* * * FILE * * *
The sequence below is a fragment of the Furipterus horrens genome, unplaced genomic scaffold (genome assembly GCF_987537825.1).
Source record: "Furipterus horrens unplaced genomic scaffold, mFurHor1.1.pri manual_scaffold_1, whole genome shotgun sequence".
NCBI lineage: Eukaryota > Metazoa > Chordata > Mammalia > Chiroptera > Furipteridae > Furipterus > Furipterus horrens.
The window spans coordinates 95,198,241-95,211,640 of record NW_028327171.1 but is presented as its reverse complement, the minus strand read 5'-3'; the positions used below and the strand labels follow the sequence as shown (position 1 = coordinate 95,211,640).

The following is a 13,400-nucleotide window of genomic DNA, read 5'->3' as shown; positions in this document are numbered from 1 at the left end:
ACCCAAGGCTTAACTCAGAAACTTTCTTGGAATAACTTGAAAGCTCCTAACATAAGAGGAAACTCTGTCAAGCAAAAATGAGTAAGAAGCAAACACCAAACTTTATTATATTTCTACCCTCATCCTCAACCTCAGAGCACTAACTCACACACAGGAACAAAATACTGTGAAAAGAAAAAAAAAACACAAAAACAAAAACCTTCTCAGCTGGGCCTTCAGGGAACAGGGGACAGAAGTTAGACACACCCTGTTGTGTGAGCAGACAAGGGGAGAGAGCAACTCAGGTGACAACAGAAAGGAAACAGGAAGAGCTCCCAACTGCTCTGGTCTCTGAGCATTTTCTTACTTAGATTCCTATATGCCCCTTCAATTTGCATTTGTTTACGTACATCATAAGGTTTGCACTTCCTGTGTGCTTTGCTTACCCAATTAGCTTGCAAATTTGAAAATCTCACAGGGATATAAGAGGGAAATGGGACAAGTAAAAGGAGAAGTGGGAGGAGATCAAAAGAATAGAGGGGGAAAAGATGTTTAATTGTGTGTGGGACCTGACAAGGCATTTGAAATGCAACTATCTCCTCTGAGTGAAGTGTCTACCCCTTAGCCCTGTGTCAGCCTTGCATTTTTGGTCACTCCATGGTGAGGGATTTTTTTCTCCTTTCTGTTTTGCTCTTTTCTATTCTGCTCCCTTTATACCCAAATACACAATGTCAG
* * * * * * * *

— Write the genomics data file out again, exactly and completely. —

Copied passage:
The sequence below is a fragment of the Furipterus horrens genome, unplaced genomic scaffold (genome assembly GCF_987537825.1).
Source record: "Furipterus horrens unplaced genomic scaffold, mFurHor1.1.pri manual_scaffold_1, whole genome shotgun sequence".
NCBI lineage: Eukaryota > Metazoa > Chordata > Mammalia > Chiroptera > Furipteridae > Furipterus > Furipterus horrens.
The window spans coordinates 95,198,241-95,211,640 of record NW_028327171.1 but is presented as its reverse complement, the minus strand read 5'-3'; the positions used below and the strand labels follow the sequence as shown (position 1 = coordinate 95,211,640).

The following is a 13,400-nucleotide window of genomic DNA, read 5'->3' as shown; positions in this document are numbered from 1 at the left end:
ACCCAAGGCTTAACTCAGAAACTTTCTTGGAATAACTTGAAAGCTCCTAACATAAGAGGAAACTCTGTCAAGCAAAAATGAGTAAGAAGCAAACACCAAACTTTATTATATTTCTACCCTCATCCTCAACCTCAGAGCACTAACTCACACACAGGAACAAAATACTGTGAAAAGAAAAAAAAAACACAAAAACAAAAACCTTCTCAGCTGGGCCTTCAGGGAACAGGGGACAGAAGTTAGACACACCCTGTTGTGTGAGCAGACAAGGGGAGAGAGCAACTCAGGTGACAACAGAAAGGAAACAGGAAGAGCTCCCAACTGCTCTGGTCTCTGAGCATTTTCTTACTTAGATTCCTATATGCCCCTTCAATTTGCATTTGTTTACGTACATCATAAGGTTTGCACTTCCTGTGTGCTTTGCTTACCCAATTAGCTTGCAAATTTGAAAATCTCACAGGGATATAAGAGGGAAATGGGACAAGTAAAAGGAGAAGTGGGAGGAGATCAAAAGAATAGAGGGGGAAAAGATGTTTAATTGTGTGTGGGACCTGACAAGGCATTTGAAATGCAACTATCTCCTCTGAGTGAAGTGTCTACCCCTTAGCCCTGTGTCAGCCTTGCATTTTTGGTCACTCCATGGTGAGGGATTTTTTTCTCCTTTCTGTTTTGCTCTTTTCTATTCTGCTCCCTTTATACCCAAATACACAATGTCAG